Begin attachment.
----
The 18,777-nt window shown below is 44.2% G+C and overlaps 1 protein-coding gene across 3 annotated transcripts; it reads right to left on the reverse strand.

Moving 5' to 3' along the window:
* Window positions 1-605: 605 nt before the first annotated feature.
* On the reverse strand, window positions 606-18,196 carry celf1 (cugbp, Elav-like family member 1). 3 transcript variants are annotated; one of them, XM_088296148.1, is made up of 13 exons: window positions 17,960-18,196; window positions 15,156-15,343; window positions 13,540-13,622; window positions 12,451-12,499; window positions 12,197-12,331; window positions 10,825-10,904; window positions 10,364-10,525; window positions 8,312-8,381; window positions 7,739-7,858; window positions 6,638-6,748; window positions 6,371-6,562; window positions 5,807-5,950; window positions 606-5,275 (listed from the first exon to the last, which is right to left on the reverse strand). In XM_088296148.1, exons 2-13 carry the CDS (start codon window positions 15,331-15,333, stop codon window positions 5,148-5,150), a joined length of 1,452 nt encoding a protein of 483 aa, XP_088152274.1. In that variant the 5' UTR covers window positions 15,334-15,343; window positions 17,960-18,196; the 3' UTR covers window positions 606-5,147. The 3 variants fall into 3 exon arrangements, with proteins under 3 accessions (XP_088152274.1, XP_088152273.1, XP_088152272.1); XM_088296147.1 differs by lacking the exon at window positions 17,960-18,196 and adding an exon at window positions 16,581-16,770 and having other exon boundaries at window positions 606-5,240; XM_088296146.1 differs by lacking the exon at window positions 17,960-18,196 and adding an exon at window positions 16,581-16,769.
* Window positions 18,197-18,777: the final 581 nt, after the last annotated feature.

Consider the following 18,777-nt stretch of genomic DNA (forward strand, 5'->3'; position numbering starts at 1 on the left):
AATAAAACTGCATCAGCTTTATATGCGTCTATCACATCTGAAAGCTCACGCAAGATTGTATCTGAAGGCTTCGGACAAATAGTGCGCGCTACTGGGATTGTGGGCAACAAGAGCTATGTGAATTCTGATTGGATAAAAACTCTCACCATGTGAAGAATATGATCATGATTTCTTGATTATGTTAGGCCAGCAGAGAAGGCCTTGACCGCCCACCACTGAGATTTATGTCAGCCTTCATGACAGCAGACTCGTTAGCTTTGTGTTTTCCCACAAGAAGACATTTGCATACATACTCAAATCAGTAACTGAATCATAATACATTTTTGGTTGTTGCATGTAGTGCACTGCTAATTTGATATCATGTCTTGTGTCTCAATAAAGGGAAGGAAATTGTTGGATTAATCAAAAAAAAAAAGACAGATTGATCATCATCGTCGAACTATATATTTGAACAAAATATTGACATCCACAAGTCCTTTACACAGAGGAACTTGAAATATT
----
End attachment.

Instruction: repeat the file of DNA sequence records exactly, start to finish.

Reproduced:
The 18,777-nt window shown below is 44.2% G+C and overlaps 1 protein-coding gene across 3 annotated transcripts; it reads right to left on the reverse strand.

Moving 5' to 3' along the window:
* Window positions 1-605: 605 nt before the first annotated feature.
* On the reverse strand, window positions 606-18,196 carry celf1 (cugbp, Elav-like family member 1). 3 transcript variants are annotated; one of them, XM_088296148.1, is made up of 13 exons: window positions 17,960-18,196; window positions 15,156-15,343; window positions 13,540-13,622; window positions 12,451-12,499; window positions 12,197-12,331; window positions 10,825-10,904; window positions 10,364-10,525; window positions 8,312-8,381; window positions 7,739-7,858; window positions 6,638-6,748; window positions 6,371-6,562; window positions 5,807-5,950; window positions 606-5,275 (listed from the first exon to the last, which is right to left on the reverse strand). In XM_088296148.1, exons 2-13 carry the CDS (start codon window positions 15,331-15,333, stop codon window positions 5,148-5,150), a joined length of 1,452 nt encoding a protein of 483 aa, XP_088152274.1. In that variant the 5' UTR covers window positions 15,334-15,343; window positions 17,960-18,196; the 3' UTR covers window positions 606-5,147. The 3 variants fall into 3 exon arrangements, with proteins under 3 accessions (XP_088152274.1, XP_088152273.1, XP_088152272.1); XM_088296147.1 differs by lacking the exon at window positions 17,960-18,196 and adding an exon at window positions 16,581-16,770 and having other exon boundaries at window positions 606-5,240; XM_088296146.1 differs by lacking the exon at window positions 17,960-18,196 and adding an exon at window positions 16,581-16,769.
* Window positions 18,197-18,777: the final 581 nt, after the last annotated feature.

Consider the following 18,777-nt stretch of genomic DNA (forward strand, 5'->3'; position numbering starts at 1 on the left):
AATAAAACTGCATCAGCTTTATATGCGTCTATCACATCTGAAAGCTCACGCAAGATTGTATCTGAAGGCTTCGGACAAATAGTGCGCGCTACTGGGATTGTGGGCAACAAGAGCTATGTGAATTCTGATTGGATAAAAACTCTCACCATGTGAAGAATATGATCATGATTTCTTGATTATGTTAGGCCAGCAGAGAAGGCCTTGACCGCCCACCACTGAGATTTATGTCAGCCTTCATGACAGCAGACTCGTTAGCTTTGTGTTTTCCCACAAGAAGACATTTGCATACATACTCAAATCAGTAACTGAATCATAATACATTTTTGGTTGTTGCATGTAGTGCACTGCTAATTTGATATCATGTCTTGTGTCTCAATAAAGGGAAGGAAATTGTTGGATTAATCAAAAAAAAAAAGACAGATTGATCATCATCGTCGAACTATATATTTGAACAAAATATTGACATCCACAAGTCCTTTACACAGAGGAACTTGAAATATT